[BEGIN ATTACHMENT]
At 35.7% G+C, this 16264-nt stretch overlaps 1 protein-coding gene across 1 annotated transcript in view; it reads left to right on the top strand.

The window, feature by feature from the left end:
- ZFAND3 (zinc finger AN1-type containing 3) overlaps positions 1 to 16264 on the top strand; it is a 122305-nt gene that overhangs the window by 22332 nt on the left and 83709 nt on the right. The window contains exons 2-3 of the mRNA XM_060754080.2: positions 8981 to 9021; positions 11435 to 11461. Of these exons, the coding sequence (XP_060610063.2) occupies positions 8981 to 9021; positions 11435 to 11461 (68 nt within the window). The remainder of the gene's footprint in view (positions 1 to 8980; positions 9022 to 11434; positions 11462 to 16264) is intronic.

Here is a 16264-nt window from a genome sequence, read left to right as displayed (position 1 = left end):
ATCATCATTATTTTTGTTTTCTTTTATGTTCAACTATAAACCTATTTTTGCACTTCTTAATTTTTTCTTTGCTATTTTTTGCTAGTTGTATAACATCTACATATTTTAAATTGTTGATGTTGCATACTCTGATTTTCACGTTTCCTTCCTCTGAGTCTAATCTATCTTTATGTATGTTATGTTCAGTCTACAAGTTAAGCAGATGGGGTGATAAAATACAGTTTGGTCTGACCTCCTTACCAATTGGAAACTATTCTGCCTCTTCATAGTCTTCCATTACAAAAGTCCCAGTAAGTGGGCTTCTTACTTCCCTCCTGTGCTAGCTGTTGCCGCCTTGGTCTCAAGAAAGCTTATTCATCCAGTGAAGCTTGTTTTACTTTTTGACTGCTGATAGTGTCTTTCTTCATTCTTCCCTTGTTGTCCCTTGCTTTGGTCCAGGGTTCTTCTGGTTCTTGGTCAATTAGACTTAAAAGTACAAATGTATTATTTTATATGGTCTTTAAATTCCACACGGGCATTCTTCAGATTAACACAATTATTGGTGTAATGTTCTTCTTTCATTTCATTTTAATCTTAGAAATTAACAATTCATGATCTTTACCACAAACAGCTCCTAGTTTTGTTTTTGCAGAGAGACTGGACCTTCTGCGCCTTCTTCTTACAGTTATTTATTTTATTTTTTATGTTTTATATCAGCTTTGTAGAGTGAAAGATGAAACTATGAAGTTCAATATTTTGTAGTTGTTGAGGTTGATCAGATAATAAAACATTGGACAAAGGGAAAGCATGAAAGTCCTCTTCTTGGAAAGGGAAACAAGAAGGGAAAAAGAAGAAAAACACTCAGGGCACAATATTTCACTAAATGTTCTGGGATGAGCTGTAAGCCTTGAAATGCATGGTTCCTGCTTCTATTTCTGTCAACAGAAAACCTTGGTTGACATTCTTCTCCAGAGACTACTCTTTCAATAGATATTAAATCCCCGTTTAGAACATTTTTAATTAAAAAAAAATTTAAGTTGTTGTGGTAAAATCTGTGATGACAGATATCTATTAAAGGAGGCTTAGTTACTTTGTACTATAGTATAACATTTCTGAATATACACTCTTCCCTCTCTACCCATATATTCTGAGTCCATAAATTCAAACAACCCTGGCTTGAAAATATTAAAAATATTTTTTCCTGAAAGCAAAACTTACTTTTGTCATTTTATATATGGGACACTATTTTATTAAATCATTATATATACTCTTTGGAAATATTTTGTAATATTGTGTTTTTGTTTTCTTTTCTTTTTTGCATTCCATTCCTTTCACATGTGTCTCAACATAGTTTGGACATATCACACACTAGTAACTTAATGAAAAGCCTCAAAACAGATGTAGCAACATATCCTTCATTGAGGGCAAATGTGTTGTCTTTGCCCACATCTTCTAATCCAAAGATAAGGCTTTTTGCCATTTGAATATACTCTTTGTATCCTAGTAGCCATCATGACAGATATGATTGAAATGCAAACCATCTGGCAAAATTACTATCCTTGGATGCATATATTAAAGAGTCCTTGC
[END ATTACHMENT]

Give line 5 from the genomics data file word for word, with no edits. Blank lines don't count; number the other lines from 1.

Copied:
ATCATCATTATTTTTGTTTTCTTTTATGTTCAACTATAAACCTATTTTTGCACTTCTTAATTTTTTCTTTGCTATTTTTTGCTAGTTGTATAACATCTACATATTTTAAATTGTTGATGTTGCATACTCTGATTTTCACGTTTCCTTCCTCTGAGTCTAATCTATCTTTATGTATGTTATGTTCAGTCTACAAGTTAAGCAGATGGGGTGATAAAATACAGTTTGGTCTGACCTCCTTACCAATTGGAAACTATTCTGCCTCTTCATAGTCTTCCATTACAAAAGTCCCAGTAAGTGGGCTTCTTACTTCCCTCCTGTGCTAGCTGTTGCCGCCTTGGTCTCAAGAAAGCTTATTCATCCAGTGAAGCTTGTTTTACTTTTTGACTGCTGATAGTGTCTTTCTTCATTCTTCCCTTGTTGTCCCTTGCTTTGGTCCAGGGTTCTTCTGGTTCTTGGTCAATTAGACTTAAAAGTACAAATGTATTATTTTATATGGTCTTTAAATTCCACACGGGCATTCTTCAGATTAACACAATTATTGGTGTAATGTTCTTCTTTCATTTCATTTTAATCTTAGAAATTAACAATTCATGATCTTTACCACAAACAGCTCCTAGTTTTGTTTTTGCAGAGAGACTGGACCTTCTGCGCCTTCTTCTTACAGTTATTTATTTTATTTTTTATGTTTTATATCAGCTTTGTAGAGTGAAAGATGAAACTATGAAGTTCAATATTTTGTAGTTGTTGAGGTTGATCAGATAATAAAACATTGGACAAAGGGAAAGCATGAAAGTCCTCTTCTTGGAAAGGGAAACAAGAAGGGAAAAAGAAGAAAAACACTCAGGGCACAATATTTCACTAAATGTTCTGGGATGAGCTGTAAGCCTTGAAATGCATGGTTCCTGCTTCTATTTCTGTCAACAGAAAACCTTGGTTGACATTCTTCTCCAGAGACTACTCTTTCAATAGATATTAAATCCCCGTTTAGAACATTTTTAATTAAAAAAAAATTTAAGTTGTTGTGGTAAAATCTGTGATGACAGATATCTATTAAAGGAGGCTTAGTTACTTTGTACTATAGTATAACATTTCTGAATATACACTCTTCCCTCTCTACCCATATATTCTGAGTCCATAAATTCAAACAACCCTGGCTTGAAAATATTAAAAATATTTTTTCCTGAAAGCAAAACTTACTTTTGTCATTTTATATATGGGACACTATTTTATTAAATCATTATATATACTCTTTGGAAATATTTTGTAATATTGTGTTTTTGTTTTCTTTTCTTTTTTGCATTCCATTCCTTTCACATGTGTCTCAACATAGTTTGGACATATCACACACTAGTAACTTAATGAAAAGCCTCAAAACAGATGTAGCAACATATCCTTCATTGAGGGCAAATGTGTTGTCTTTGCCCACATCTTCTAATCCAAAGATAAGGCTTTTTGCCATTTGAATATACTCTTTGTATCCTAGTAGCCATCATGACAGATATGATTGAAATGCAAACCATCTGGCAAAATTACTATCCTTGGATGCATATATTAAAGAGTCCTTGC